top of page
  • Writer's pictureRichard Blech

Situational Awareness: Preventing Cyber IP Theft

How safe are your organization’s intellectual property assets?

IP, which include patents, copyrights, trademarks and trade secrets, represents a wide scope of valuable information. Trade secrets, in particular, are critical operational and business information that organizations use to gain an economic advantage over competitors. Whether it is a specialized chemical process, a software algorithm, research and development information, sales strategy, unpublished patent applications or some other type of IP, if it has to be stored or shared digitally, it has to be protected with the right processes and technology.


While the digital theft of IP between companies is not at all uncommon, the occurrence of IP cyberattacks becomes even more concerning when it is examined on a wider scale.

Cyber IP theft is a national security issue for many countries, including the United States. Most recently, Russia, China, North Korea and Iran have been the main culprits. For example, with the Solarwinds attack, the Russian state hackers not only gained access to US government data, but also private company IP and personnel information. Cyber gangs affiliated with the China State, which has been accused of repeatedly engaging in IP theft for years, were able to access emails via the Microsoft Exchange Server to gain sensitive IP. State-sponsored cyber criminals are also targeting the military as well as companies and research universities with direct ties to the military.

Once an organization’s IP is the hands of cyber criminals, there are multiple ways it can be used against the target company. It is used as leverage to compel organizations to pay ransom. The information can also be used to discover and exploit previously unknown flaws in the programming or design of a product. Another option, one that has even more long-term and severe implications for the target organization, cyber criminals can reverse engineer a product in order to be the first to release that product on the market and at a much lower price than what the target company had planned. This can be catastrophic for the target organization, resulting in cascading repercussions, such as a loss in valuation, the laying off of staff and bankruptcy.


IP is a prime cyber target because it is an intangible asset that is a fixture in all industries, functioning at multiple levels of organizations of all sizes. It is being stored, modified and shared on networks that are no longer static or confined by traditional physical boundaries. One of the fallouts of the rapidly evolving technology that is digitally transforming industries is that it is rendering systems unsafe. Data is literally everywhere, and the insufficient safeguards many organizations still have in place still prioritizes network perimeter threats. This leaves organizations vulnerable to cyberattacks, particularly through software supply chains.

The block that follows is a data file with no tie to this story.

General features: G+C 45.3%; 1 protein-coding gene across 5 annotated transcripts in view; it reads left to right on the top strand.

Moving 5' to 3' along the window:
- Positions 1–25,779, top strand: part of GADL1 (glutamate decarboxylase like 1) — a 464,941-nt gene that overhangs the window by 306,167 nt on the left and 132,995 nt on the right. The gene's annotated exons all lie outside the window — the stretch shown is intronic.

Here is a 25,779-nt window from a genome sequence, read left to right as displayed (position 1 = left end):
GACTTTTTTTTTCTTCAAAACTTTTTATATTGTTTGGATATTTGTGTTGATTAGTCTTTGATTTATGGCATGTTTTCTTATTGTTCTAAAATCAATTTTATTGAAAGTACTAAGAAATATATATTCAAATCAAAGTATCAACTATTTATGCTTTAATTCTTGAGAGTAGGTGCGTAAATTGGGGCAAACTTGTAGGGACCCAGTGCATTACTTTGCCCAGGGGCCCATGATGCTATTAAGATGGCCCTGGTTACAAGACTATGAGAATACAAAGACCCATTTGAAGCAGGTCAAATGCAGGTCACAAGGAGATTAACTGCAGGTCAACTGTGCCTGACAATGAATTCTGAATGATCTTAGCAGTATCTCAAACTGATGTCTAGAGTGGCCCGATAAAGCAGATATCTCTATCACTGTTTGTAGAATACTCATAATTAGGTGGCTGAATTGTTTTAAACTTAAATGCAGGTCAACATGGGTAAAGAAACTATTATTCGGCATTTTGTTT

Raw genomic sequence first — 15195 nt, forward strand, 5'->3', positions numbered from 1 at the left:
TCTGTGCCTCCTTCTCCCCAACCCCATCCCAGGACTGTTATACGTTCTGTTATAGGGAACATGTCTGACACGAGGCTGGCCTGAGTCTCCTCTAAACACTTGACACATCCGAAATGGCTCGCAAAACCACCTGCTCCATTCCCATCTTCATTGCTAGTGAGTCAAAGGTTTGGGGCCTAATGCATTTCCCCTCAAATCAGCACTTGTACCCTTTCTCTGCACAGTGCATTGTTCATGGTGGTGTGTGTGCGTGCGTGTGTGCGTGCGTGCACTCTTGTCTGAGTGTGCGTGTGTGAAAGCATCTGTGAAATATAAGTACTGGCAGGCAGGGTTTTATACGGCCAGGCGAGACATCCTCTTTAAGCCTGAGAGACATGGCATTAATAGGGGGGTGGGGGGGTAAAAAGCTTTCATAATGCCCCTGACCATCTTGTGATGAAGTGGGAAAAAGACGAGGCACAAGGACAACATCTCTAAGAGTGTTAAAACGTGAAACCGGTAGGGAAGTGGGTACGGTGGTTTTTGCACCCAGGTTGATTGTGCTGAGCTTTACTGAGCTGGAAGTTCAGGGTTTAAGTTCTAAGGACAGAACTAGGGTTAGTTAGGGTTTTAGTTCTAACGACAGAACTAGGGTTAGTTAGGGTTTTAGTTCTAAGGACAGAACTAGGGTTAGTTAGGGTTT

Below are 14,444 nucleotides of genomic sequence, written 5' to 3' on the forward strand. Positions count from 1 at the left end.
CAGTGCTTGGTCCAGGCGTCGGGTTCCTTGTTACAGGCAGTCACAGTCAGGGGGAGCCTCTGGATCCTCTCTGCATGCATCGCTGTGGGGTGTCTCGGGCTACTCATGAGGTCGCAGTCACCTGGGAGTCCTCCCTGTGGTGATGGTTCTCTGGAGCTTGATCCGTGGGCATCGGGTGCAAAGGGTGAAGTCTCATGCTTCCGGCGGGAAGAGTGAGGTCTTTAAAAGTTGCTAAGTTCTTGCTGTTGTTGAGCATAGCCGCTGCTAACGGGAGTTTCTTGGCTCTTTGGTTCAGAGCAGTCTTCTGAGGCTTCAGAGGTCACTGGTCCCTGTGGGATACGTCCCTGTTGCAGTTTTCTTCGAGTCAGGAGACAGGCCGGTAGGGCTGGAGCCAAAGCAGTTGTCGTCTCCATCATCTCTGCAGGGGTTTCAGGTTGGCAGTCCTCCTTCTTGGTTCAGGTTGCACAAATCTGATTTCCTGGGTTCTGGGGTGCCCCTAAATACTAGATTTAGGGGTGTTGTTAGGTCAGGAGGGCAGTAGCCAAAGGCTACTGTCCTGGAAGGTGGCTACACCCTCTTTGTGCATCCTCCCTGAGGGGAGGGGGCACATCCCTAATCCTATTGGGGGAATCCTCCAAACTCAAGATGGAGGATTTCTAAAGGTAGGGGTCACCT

There is no one process, principle or solution that can ensure that IP is unequivocally secure. An effective cybersecurity strategy should include an IP component composed of policies and technology solutions that can be used to ensure the proprietary data properly protected. There should be no allowance for the assumption of safety. It should present a layered defense that can address both cyber weaknesses and insider threats by:

  • Encrypting data to lower the risk of loss. IP should be encrypted when it is shared externally and internally. Encryption is critical component of a cybersecurity because it helps ensures that data is securely stored and transmitted, and with the proper authentication measures, only those parties with authorization are able to access it. And the type of encryption matters. Organizations should use cryptography solutions that can generate quantum-safe encryption. Files of any type containing IP that are encrypted using the XSOC Cryptosystem—which is capable of generating modulating, variable key lengths at 512bit and above—will be useless to cyber criminals or foreign-state actors, who will be unable to access the information even with using a quantum computer.

  • Strictly regulating access to IP with solutions that allow implementation of hardline authentication measures. Review user access rights to determine where to possibly minimize the number of people with IP access. Employees should be granted access to the information that is only necessary for them to do their job. Any access that is granted should safeguarded by layers of authentication. For example, XSOC’s SOCKET can securely distribute symmetric encryption keys with multi-factor authentication data as part of the key material. This feature will provide priveledged access as well as strong encryption to better protect sensitive data. Controlled, priveledged access to information and strongly encrypting at the file level should be the standard for sensitive IP data.

  • Securing remote access to the network. Endpoint security has to be a priority not only for remote workers, but also business partners and any other parties that has authorization to access the organization’s network. This entails maintaining an inventory of all the hosts, devices (personal and company-issued) and applications connected to the network.


Intellectual property has always been a main driving force of an organization, but informational assets have never been more important as they are now in the digital age. Do you have the solutions that can help ensure that your IP is protected? To learn how XSOC CORP’s encryption and cryptography solutions can help supplement data protection across your organization, contact us today.


bottom of page